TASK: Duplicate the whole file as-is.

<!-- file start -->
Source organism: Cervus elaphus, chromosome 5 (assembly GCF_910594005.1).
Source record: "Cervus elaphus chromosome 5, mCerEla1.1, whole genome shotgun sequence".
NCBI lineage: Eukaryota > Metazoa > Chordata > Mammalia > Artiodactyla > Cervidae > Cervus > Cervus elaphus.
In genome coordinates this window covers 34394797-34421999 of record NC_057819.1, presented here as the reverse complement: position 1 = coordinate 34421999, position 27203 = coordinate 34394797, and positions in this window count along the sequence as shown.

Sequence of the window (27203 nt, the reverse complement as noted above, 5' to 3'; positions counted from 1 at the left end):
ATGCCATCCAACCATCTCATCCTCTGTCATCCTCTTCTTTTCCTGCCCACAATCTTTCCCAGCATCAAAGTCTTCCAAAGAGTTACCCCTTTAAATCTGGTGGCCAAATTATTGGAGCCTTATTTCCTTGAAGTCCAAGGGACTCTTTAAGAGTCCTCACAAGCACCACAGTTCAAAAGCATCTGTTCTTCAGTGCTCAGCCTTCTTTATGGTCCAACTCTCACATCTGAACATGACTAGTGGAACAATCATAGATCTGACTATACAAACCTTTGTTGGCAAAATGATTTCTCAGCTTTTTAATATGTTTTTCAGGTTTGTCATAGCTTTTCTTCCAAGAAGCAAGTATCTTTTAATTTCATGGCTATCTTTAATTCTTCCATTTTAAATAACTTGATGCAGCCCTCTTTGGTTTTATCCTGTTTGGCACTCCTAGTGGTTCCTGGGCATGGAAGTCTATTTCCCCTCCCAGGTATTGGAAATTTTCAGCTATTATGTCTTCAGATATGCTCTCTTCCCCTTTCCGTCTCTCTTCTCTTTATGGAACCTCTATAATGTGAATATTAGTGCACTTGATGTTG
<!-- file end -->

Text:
Source organism: Cervus elaphus, chromosome 5 (assembly GCF_910594005.1).
Source record: "Cervus elaphus chromosome 5, mCerEla1.1, whole genome shotgun sequence".
NCBI lineage: Eukaryota > Metazoa > Chordata > Mammalia > Artiodactyla > Cervidae > Cervus > Cervus elaphus.
In genome coordinates this window covers 34394797-34421999 of record NC_057819.1, presented here as the reverse complement: position 1 = coordinate 34421999, position 27203 = coordinate 34394797, and positions in this window count along the sequence as shown.

Sequence of the window (27203 nt, the reverse complement as noted above, 5' to 3'; positions counted from 1 at the left end):
ATGCCATCCAACCATCTCATCCTCTGTCATCCTCTTCTTTTCCTGCCCACAATCTTTCCCAGCATCAAAGTCTTCCAAAGAGTTACCCCTTTAAATCTGGTGGCCAAATTATTGGAGCCTTATTTCCTTGAAGTCCAAGGGACTCTTTAAGAGTCCTCACAAGCACCACAGTTCAAAAGCATCTGTTCTTCAGTGCTCAGCCTTCTTTATGGTCCAACTCTCACATCTGAACATGACTAGTGGAACAATCATAGATCTGACTATACAAACCTTTGTTGGCAAAATGATTTCTCAGCTTTTTAATATGTTTTTCAGGTTTGTCATAGCTTTTCTTCCAAGAAGCAAGTATCTTTTAATTTCATGGCTATCTTTAATTCTTCCATTTTAAATAACTTGATGCAGCCCTCTTTGGTTTTATCCTGTTTGGCACTCCTAGTGGTTCCTGGGCATGGAAGTCTATTTCCCCTCCCAGGTATTGGAAATTTTCAGCTATTATGTCTTCAGATATGCTCTCTTCCCCTTTCCGTCTCTCTTCTCTTTATGGAACCTCTATAATGTGAATATTAGTGCACTTGATGTTG